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Four Inventive Assembly Tips

Four Inventive Assembly Tips

From servo IDs to masking tape, these useful tips will have you wondering, “How come I didn’t think of that?” To share your own helpful tip with MAN readers, send it to us at MAN@airage.com.

 

 

GET A GRIP

Converting scale aircraft to electric is becoming commonplace. Here’s a neat trick that solves a simple but perplexing problem often encountered when using a “nitro” spinner on electric-powered models. Many times, there is a problem keeping the prop and spinner aligned on the brushless motor when tightening the prop nut. Glue a disc of sandpaper to the front and back of the spinner backplate and that problem is immediately solved. You can use a 1-inch hole saw to cut the sandpaper discs and CA them to both sides of the spinner backplate.

 

 

ID ZIP TAGGING

Here’s an easy way to ID servo extensions, especially for the larger aircraft that have two or more servos on the wing or other control surfaces. Find a packet of small zip ties or cable ties that come in an assortment of colors at almost any hardware store, then use matching-color ties on the servo extensions and plugs going into the receiver. To separate the wing extensions from the other wing extensions, use a different color combination for each. Now when installing the wings, you’ll never mix up the connectors!

 

 

UPSIDE-DOWN EPOXY

Here is a trick for all builders who use epoxy (and that would be all builders!). One of the problems with epoxy is that it’s thick, and when there isn’t much left, it takes forever to get to the top when it’s turned over, especially when it’s cold. I take old 35mm film canisters (yes, you can still find them) and screw them to a 3 x 5-inch piece of wood. Put them far enough apart so that the epoxy bottles will fit in upside-down—with the caps on, of course. Now, when you want to mix a little epoxy, there’s no waiting for the glue to come to the top—it’s already there. Be careful on a hot day because sometimes there will be a little pressure and you might get more than you want.

 

HELPFUL WORKBENCH ORGANIZER

When you repair helicopters or airplanes, small screws, nuts, and bolts often have to be removed to reach broken parts. Those items can be easily lost or pushed over the edge of the workbench during a day of work before reassembly. To prevent this, place masking-tape rolls on a flat, unused surface of your workbench. They’ll serve as centralized locations for easy access during reassembly and will prevent these items from rolling off your workbench. No more losing stuff on the huge, open expanse of your workbench when searching for a small part!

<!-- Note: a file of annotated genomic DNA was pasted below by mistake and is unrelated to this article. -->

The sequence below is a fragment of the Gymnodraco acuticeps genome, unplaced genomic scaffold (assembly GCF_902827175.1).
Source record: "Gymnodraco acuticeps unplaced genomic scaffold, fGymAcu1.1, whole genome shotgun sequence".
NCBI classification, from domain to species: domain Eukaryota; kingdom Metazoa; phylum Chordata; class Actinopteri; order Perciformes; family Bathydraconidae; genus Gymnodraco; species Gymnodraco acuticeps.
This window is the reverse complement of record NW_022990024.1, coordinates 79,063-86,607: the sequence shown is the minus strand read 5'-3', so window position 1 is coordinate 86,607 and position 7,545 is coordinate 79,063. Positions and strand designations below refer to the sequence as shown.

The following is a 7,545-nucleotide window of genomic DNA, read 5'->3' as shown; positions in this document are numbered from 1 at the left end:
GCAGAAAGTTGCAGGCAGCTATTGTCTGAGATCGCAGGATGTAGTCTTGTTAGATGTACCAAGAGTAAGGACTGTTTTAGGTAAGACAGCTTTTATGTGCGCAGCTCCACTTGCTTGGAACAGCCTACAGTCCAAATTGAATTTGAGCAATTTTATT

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11 Comments

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  1. Can you get rid of the black bar that is on all posts starts with MAN, then on the last line Explore getting started digital edition subscribe
    this blocks most of the posts

    1. Use your Control and minus keys to reduce it.

  2. All good stuff. thanks for the help.
    I also use colored tape tabs about a half inch long to mark servo leads. you can but a stack of colored tapes pretty cheap at the harbor freight store and true value also. The sandpaper on the spinner also works well behind the spinner to move it forward and keep the spinner from rubbing the cowl or engine nose ring (Wood)
    FLY EVERY chance you get ! There’s no going back a day.

  3. Hi Guys, as far as marking the servo leads, I use craft beads in multiple colors. They can be found at your local craft store. all you need to do is pop out the wires from the servo wire plug and pass the wires through the hole in the bead and then pop the wires back in to the plug.

  4. I like the zip ties! I usually use tape but it ends up coming off at some point.

  5. Hi Guys, as far as marking the servo leads, I use craft beads in multiple colors. They can be found at your local craft store. all you need to do is pop out the wires from the servo wire plug and pass the wires through the hole in the bead and then pop the wires back in to the plug.

  6. You can also use empty medicine plastic bottles if you can’t find film containers.

    1. Yes, you can. You can even forego the bottles all together and simply drill 1/2 inch holes into a 1x3x5 inch piece of wood and the tips of the bottles can be inserted, albeit they’ll be a little less stable. Your imagination is your only limit.

  7. All you need for servo differentiation is to use a permanent marker (like gold or silver) and color both ends of the servo when it is properly aligned. In the future you have the mating figured out and the correct connection ready to go! Simple!

  8. I live in an area that can get pretty cold. I use my heat gun to warm up epoxy……….works really well

  9. love the zip tie trick, I have circuit tape on my servo leads and will now spend a little time converting as I have been concerned about the tape coming off. Now why didn’t I think of this, I’ve been moving those zip ties to different locations in my shop for quite awhile

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